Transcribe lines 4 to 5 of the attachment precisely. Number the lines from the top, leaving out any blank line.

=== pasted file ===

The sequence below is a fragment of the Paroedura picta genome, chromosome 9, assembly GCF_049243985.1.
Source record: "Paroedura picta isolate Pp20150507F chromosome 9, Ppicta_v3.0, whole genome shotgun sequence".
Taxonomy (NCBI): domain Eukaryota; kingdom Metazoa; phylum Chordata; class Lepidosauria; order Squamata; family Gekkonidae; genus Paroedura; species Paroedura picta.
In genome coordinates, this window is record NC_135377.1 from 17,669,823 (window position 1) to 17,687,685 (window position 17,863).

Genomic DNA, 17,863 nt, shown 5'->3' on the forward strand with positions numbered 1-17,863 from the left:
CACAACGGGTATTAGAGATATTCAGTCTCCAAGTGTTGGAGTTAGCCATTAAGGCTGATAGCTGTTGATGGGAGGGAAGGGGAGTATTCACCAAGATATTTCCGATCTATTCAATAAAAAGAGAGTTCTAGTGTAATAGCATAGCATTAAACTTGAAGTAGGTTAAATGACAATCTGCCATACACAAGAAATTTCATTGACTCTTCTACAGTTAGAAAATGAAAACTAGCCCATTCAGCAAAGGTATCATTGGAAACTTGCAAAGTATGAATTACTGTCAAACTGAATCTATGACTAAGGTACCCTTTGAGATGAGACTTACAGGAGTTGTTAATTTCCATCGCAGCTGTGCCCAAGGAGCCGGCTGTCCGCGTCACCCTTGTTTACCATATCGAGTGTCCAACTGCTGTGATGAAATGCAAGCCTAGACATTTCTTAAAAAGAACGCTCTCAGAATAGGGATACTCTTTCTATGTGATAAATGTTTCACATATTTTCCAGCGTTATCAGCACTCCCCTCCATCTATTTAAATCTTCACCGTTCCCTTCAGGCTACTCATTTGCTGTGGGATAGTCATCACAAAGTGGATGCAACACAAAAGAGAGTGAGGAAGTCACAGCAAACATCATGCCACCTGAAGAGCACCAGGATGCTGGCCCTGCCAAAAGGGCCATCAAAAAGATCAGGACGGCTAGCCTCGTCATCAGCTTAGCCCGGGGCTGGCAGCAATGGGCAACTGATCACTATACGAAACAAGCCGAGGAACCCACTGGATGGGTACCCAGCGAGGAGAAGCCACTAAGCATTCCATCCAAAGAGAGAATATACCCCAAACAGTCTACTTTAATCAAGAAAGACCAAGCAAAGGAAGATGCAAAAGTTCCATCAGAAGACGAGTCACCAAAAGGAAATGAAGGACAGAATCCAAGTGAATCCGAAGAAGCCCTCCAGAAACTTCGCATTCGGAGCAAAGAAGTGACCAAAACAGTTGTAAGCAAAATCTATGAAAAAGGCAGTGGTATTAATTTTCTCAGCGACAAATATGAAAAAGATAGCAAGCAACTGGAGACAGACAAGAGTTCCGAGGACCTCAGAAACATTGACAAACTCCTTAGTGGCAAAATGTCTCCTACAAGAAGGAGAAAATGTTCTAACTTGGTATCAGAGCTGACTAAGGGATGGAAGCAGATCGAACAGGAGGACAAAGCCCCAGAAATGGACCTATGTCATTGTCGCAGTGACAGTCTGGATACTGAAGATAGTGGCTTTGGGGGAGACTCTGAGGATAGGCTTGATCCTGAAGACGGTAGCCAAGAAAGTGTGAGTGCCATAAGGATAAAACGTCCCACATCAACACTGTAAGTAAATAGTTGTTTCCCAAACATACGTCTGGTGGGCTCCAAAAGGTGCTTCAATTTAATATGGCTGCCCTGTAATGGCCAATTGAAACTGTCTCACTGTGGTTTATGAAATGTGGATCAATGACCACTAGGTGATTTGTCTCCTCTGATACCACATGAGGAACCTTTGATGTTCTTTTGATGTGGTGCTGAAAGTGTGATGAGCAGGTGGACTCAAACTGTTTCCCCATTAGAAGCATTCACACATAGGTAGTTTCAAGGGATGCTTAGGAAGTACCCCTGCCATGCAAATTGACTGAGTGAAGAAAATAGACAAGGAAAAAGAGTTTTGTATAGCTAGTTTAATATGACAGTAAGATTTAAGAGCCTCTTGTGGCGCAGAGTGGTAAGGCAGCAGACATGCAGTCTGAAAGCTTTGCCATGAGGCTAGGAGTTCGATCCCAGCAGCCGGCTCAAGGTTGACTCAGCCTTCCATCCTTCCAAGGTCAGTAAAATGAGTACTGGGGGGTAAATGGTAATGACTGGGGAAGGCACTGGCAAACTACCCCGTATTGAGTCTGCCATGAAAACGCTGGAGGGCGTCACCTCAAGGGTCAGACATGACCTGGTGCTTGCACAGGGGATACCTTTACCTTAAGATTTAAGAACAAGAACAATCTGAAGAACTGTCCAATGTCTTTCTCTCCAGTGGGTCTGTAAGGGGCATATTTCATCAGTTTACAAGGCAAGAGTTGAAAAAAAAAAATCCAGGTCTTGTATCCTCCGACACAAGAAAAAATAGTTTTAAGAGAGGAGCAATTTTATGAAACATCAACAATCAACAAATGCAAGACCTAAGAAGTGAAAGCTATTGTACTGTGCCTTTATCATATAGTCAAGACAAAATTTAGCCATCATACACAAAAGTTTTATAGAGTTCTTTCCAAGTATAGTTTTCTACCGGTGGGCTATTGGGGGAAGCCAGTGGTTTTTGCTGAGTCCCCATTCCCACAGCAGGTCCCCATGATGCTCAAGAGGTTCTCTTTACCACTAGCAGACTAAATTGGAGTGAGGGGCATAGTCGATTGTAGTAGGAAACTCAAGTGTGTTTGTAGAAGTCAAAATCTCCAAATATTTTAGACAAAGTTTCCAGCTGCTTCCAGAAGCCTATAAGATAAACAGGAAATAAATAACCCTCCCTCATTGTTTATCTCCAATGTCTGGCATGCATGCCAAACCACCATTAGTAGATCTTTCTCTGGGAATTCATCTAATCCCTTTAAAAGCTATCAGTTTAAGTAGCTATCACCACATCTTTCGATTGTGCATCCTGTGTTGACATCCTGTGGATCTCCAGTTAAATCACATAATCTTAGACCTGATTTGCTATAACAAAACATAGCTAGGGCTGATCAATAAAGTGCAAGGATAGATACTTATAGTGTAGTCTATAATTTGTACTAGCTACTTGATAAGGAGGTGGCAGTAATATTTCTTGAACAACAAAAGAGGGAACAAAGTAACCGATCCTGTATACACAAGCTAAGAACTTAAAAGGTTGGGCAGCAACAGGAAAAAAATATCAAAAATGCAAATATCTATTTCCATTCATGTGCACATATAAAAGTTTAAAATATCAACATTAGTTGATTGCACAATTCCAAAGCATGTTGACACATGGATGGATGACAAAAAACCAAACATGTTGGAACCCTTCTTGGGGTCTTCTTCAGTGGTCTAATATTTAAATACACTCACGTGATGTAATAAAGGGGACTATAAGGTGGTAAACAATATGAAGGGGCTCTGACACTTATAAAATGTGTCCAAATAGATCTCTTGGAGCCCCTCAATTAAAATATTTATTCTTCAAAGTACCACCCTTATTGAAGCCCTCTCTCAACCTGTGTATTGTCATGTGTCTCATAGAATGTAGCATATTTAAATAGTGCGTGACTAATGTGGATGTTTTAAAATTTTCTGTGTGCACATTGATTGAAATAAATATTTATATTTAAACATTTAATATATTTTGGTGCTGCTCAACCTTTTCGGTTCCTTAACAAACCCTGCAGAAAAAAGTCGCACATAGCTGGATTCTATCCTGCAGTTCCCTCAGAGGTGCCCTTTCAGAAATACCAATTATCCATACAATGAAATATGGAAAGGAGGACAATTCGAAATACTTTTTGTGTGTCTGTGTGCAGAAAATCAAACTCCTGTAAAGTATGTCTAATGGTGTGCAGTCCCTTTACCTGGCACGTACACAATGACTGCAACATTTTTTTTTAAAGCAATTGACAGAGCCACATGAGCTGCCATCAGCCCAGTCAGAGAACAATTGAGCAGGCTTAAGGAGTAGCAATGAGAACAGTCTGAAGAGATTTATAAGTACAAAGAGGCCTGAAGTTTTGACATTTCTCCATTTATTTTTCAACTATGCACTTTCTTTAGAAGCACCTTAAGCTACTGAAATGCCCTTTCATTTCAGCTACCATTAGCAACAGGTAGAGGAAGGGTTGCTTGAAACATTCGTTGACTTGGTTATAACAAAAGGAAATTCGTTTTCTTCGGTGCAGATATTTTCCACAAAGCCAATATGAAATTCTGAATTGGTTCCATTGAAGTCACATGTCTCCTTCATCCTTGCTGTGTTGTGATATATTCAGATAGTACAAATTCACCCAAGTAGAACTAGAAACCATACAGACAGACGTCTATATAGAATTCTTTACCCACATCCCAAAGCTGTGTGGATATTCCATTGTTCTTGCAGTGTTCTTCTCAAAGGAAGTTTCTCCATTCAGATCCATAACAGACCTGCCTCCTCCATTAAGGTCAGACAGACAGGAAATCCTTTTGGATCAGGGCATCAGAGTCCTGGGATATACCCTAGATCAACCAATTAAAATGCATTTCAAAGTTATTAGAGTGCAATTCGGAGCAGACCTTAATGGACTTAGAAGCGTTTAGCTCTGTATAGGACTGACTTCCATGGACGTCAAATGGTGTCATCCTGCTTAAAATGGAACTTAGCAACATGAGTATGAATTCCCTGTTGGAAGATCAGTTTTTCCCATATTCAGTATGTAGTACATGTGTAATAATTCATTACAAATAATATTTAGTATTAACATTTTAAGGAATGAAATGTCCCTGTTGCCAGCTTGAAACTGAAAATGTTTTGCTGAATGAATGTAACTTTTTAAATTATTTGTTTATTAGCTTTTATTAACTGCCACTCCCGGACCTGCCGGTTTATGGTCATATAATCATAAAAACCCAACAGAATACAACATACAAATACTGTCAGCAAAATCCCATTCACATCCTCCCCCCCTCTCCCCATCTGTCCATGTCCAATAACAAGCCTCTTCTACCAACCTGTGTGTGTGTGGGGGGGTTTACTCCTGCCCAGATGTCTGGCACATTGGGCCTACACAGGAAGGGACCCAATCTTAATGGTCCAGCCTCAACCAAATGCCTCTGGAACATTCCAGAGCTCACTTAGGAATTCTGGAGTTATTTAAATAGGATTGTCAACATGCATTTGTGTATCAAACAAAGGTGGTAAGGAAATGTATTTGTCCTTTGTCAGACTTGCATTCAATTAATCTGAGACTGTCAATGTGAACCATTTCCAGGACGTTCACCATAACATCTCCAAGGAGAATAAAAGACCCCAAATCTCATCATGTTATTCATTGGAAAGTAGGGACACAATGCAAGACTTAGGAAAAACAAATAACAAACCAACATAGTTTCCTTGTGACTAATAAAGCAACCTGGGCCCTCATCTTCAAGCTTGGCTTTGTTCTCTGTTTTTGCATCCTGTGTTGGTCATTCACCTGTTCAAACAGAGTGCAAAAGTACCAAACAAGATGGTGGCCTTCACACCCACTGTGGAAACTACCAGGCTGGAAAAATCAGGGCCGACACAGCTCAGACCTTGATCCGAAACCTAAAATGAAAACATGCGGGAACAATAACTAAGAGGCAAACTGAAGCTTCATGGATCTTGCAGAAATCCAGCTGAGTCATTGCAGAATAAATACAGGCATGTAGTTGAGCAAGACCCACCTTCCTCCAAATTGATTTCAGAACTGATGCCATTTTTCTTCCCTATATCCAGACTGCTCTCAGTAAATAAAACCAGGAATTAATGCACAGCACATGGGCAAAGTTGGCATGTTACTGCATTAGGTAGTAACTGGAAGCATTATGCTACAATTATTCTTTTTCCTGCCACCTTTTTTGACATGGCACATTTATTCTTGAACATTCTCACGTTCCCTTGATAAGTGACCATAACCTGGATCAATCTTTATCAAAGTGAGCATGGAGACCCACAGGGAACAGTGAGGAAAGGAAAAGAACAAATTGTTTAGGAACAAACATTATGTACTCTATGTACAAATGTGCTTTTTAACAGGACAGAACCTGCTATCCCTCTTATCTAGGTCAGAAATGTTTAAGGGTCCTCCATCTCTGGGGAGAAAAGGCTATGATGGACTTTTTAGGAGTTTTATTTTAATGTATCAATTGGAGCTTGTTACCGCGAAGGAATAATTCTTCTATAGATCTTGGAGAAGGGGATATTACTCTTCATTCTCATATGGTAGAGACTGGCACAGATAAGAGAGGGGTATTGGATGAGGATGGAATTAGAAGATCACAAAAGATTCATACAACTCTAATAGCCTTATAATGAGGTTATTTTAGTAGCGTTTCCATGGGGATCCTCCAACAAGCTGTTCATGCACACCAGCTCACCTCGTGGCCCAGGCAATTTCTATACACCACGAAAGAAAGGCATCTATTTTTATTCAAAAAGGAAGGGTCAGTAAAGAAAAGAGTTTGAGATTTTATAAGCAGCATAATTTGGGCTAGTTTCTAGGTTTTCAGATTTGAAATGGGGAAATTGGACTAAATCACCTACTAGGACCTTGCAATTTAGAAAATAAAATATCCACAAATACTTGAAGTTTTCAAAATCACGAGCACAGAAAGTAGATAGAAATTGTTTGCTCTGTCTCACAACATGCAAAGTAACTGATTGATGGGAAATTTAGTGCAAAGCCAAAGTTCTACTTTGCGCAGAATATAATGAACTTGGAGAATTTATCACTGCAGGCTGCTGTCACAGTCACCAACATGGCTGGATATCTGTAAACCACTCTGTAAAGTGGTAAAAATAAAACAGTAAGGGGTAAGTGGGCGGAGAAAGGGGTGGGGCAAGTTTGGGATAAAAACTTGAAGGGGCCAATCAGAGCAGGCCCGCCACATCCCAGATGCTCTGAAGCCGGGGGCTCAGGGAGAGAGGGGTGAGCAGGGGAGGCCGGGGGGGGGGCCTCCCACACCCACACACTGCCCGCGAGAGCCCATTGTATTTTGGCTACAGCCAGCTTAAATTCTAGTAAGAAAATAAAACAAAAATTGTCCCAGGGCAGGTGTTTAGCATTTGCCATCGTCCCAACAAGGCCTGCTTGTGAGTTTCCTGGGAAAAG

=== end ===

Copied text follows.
In genome coordinates, this window is record NC_135377.1 from 17,669,823 (window position 1) to 17,687,685 (window position 17,863).

Genomic DNA, 17,863 nt, shown 5'->3' on the forward strand with positions numbered 1-17,863 from the left: